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The Role of Intersectional Stereotypes on Evaluations of Gay and Lesbian Political Candidates

  • Alesha E. Doan (a1) and Donald P. Haider-Markel (a1)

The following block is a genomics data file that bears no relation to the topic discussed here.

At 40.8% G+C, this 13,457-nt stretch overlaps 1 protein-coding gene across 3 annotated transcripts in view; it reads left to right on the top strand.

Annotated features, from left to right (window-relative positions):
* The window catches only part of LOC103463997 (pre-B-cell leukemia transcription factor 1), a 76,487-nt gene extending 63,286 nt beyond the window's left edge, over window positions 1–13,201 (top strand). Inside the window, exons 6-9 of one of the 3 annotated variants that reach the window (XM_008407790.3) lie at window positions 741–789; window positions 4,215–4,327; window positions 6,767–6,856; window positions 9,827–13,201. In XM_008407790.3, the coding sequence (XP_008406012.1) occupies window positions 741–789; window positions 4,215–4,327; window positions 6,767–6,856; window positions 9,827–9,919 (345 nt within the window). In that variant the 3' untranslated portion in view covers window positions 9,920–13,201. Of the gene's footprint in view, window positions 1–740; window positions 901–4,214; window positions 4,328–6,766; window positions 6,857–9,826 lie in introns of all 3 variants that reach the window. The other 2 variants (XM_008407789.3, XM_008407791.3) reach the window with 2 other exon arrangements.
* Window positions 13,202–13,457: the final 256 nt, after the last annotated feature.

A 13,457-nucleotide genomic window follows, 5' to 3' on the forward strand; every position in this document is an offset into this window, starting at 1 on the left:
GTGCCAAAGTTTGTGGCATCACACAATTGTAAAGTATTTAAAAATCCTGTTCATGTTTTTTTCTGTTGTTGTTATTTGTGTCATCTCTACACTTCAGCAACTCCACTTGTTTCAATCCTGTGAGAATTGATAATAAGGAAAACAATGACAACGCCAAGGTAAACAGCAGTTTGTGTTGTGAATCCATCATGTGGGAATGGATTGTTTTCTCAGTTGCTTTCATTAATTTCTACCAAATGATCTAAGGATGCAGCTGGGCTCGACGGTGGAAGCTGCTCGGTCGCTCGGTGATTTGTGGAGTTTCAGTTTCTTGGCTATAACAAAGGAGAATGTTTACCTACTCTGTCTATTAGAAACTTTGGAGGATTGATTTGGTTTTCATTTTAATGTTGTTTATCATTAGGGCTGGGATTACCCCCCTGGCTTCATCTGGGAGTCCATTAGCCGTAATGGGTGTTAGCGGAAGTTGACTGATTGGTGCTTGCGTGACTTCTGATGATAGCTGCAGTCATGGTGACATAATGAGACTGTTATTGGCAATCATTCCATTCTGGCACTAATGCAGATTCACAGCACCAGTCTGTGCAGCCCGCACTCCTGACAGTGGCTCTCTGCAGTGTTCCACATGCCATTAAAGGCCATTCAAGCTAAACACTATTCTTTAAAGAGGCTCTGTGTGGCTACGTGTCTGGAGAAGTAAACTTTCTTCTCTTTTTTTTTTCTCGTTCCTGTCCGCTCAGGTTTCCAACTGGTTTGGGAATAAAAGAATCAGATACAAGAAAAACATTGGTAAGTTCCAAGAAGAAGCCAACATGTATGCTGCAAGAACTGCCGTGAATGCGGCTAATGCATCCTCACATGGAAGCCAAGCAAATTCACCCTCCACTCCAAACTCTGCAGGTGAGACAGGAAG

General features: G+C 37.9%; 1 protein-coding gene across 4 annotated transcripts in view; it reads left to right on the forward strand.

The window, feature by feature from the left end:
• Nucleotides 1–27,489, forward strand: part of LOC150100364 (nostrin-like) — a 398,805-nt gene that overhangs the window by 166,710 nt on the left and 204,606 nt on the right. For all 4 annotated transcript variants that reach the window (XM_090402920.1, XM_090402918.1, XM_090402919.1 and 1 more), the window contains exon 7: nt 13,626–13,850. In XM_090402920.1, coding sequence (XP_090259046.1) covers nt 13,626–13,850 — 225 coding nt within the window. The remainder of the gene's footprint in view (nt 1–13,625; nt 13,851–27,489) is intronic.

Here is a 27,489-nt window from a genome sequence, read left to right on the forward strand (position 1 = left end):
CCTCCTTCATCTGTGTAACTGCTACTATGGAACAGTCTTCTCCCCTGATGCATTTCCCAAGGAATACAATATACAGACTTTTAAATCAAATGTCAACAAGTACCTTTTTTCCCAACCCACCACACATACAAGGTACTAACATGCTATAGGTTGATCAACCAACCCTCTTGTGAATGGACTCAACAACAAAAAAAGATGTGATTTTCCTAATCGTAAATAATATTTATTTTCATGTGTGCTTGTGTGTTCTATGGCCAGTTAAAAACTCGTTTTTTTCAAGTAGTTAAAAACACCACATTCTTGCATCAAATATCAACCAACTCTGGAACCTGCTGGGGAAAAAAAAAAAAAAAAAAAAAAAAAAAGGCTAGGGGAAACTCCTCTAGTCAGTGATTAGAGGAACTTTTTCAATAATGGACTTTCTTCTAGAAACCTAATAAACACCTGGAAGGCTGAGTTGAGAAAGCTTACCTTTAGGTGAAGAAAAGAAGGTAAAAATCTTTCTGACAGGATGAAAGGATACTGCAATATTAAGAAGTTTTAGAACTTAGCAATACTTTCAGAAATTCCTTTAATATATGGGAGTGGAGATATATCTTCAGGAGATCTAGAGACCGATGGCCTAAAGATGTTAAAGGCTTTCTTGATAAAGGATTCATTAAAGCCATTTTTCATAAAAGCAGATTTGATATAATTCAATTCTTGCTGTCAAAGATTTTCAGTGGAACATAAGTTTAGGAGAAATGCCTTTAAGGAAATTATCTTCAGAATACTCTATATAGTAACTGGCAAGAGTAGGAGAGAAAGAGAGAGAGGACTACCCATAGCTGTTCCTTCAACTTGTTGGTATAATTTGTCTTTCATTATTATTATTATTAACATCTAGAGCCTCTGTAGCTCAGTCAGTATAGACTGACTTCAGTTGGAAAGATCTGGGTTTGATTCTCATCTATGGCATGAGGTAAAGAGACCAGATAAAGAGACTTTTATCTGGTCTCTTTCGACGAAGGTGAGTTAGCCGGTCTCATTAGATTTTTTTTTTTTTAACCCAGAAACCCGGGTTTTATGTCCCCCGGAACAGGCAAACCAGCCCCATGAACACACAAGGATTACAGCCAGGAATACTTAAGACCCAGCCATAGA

Social scientists are increasingly taking a more complex theoretical approach to the role of stereotyping in the electorate's evaluation of political candidates. Within this literature, most studies investigate the impact of one stereotype on the public's evaluation of candidates from an underrepresented group. We build on and extend this literature by exploring what we term “intersectional stereotyping”: The role of stereotypes in shaping the electorate's evaluation of political candidates who share dual membership in stigmatized groups—women and sexual minorities. We empirically examine the impact of intersectional stereotyping in a unique 2003 survey of national adults. Our results indicate that gender, both of the respondent and the candidate, plays a key role in shaping attitudes toward gay and lesbian political candidates. These findings suggest that intersectional stereotyping plays a nuanced role in evaluations of candidates; in certain contexts gender stereotypes are more significant, and at other times stereotypes about sexual minorities appear to be driving evaluations of candidates.

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